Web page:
Robbie Drummond's departure as chief executive of the troubled Scottish Government-controlled lifeline ferry operator CalMac has been described as "tokenism" by some user groups who are seeking more fundamental change before it is given an uncontested right to run services.

Ministers are carrying out further investigations over whether to give CalMac the contract for the beleaguered west coast ferry services and effectively close the door to opening routes up to private operators.

Industry insiders have been expecting CalMac to get a direct award when the current deal expires in September 2024.

On April 3, Robbie Drummond stepped down as chief executive of CalMac with "immediate effect" following a review of its executive leadership as it faces "challenging years ahead".

It was a decision that might have come as a surprise to user groups, but not to key industry insiders who made the Herald aware that it was expected.

One key insider told the Herald that when he heard there was an announcement on March 26 of the departure of a key person in the Scottish Government's web of ferry-related firms, it was Robbie Drummond that he actually thought was losing his job.

READ MORE: Ministers told to scrap CMAL to create ferries agency and keep CalMac

It was actually David Tydeman, the £205,000-a-year chief executive of the nationalised ferry fiasco firm Ferguson Marine that was sacked after telling ministers there would be further delays to two ferries being built at the Inverclyde yard.

Andrew Miller, the chairman of Ferguson Marine said it needed "strong leadership" to ensure its long-term future.

Ministers had expressed regular concern at increases in costs and delays in the chief executive's quarterly updates.

The insider said a week before Mr Drummond's departure that he thought he was on a "very shoogly peg" and was expecting him to be axed.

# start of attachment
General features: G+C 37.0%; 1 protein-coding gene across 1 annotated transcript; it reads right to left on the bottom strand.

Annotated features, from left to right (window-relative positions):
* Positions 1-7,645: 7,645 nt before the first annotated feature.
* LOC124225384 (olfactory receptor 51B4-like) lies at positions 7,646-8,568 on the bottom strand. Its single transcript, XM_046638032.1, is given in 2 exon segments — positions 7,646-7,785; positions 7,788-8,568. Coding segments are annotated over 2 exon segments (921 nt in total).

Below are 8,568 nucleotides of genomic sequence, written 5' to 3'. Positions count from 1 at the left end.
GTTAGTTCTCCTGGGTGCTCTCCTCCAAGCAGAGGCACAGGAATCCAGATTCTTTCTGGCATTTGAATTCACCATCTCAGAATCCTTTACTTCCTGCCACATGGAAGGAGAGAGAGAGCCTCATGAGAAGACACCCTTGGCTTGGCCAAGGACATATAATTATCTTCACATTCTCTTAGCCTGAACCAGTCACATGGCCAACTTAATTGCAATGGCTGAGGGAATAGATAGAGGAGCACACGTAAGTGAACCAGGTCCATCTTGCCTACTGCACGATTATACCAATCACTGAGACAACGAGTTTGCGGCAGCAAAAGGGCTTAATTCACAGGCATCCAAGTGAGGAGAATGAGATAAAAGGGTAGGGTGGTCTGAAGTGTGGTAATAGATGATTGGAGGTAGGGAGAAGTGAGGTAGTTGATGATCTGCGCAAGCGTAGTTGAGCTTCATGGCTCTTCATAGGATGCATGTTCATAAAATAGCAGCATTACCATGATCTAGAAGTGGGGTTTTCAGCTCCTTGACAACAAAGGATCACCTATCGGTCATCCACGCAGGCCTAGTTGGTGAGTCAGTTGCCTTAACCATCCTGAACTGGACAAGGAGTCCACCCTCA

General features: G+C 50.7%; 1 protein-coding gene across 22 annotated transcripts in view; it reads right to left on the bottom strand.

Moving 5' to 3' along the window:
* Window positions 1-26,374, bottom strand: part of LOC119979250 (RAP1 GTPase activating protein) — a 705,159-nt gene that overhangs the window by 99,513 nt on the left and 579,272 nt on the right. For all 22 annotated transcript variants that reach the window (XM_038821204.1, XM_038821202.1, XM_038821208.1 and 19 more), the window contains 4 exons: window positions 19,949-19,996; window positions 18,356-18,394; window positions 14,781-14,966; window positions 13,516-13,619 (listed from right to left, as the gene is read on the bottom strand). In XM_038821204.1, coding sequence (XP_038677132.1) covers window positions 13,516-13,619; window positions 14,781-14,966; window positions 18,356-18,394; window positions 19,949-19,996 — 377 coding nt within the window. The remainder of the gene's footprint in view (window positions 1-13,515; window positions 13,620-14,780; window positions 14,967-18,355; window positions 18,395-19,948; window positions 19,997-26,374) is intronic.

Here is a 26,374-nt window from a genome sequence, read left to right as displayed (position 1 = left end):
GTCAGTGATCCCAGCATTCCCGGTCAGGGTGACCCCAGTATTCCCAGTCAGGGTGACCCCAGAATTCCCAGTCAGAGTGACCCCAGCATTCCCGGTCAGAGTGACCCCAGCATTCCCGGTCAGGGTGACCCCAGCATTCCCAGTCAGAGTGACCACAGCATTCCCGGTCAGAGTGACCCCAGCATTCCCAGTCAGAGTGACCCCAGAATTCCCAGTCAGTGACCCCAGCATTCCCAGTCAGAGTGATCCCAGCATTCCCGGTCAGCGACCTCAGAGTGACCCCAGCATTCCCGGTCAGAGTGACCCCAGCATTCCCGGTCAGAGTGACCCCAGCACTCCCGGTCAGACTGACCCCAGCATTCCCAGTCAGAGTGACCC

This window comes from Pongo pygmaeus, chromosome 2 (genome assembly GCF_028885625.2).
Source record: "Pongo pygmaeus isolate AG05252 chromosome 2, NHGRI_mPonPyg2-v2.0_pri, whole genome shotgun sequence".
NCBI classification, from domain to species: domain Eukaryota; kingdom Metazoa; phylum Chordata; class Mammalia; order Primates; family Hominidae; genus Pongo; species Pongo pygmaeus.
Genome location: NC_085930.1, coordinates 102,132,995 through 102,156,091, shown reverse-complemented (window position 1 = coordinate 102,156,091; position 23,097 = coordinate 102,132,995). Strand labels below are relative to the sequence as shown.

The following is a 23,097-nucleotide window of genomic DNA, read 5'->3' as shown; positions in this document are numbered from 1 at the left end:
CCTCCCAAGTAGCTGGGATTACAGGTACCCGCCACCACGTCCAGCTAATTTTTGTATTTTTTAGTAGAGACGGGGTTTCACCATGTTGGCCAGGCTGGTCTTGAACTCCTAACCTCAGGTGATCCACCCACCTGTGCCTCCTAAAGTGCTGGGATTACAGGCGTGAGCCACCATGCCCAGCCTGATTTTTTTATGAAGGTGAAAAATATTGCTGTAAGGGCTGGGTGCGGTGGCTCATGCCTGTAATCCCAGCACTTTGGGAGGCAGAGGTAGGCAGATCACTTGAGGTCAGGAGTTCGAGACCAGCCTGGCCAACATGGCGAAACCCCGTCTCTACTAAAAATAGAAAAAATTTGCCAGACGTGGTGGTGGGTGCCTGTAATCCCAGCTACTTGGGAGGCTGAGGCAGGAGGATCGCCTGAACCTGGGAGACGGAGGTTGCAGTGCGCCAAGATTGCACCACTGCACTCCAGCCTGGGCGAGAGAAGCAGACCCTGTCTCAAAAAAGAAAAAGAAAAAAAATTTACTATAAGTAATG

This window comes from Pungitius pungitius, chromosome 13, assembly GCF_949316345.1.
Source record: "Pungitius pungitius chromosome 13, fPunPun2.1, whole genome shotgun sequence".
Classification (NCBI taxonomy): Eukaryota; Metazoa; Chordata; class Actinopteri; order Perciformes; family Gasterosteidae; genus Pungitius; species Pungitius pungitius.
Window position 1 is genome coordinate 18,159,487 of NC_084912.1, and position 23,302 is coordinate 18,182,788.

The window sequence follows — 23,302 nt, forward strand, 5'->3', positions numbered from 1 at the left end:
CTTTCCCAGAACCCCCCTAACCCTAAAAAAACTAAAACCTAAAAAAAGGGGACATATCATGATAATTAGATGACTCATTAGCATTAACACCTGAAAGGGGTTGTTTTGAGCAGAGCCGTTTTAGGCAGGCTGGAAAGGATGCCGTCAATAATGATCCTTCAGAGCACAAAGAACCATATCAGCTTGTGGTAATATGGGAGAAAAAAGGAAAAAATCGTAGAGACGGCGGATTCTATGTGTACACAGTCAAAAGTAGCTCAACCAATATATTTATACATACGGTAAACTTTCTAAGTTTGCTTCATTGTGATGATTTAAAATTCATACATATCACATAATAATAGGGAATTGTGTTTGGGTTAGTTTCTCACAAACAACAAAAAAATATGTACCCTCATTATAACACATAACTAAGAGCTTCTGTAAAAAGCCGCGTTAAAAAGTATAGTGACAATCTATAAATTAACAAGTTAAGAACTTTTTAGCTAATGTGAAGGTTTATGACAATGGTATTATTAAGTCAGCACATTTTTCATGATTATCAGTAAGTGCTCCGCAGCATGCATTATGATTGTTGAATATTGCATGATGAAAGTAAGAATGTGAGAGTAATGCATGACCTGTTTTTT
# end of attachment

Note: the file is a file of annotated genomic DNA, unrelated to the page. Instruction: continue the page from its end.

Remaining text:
"Informed talk is that David Tydeman is not the only one to be looking for new opportunities, or spending more time with his family," he said.

The Herald: David Tydeman

"When I heard the announcement with talk of ferry fiasco and a terminated contract it wasn't Mr Tydeman I thought was given the chop, I thought it was Robbie.

"My thinking is that if CalMac is given the direct award, and the transport secretary Fiona Hyslop said that that would not mean status quo. That showed there had to be change.

"It could well be with Fiona Hyslop that she might have more ability to look at making changes for the future."

Ms Hyslop said any direct award should be a "catalyst for change" with a new management culture emerging, "one that is more supportive of the community's customers and passengers served by the network".

Transport Scotland officials have been examining how to make the award without leaving itself open to legal challenges through a breach of the UK's version of the state aid rules.

The Herald has revealed that some £6m of taxpayers'money has been spent by ministers into a series of consultants as they seek advice over the future of ferries, in a move described as "scandalous".

Private consultants Ernst and Young are the latest to benefit from the spend having been given a quarter of a million pounds for a new wave of advice over the future of lifeline island ferry services off the west coast of Scotland.

That comes on top of more than half a million pounds that was spent by ministers with the consultants between 2015 and 2022.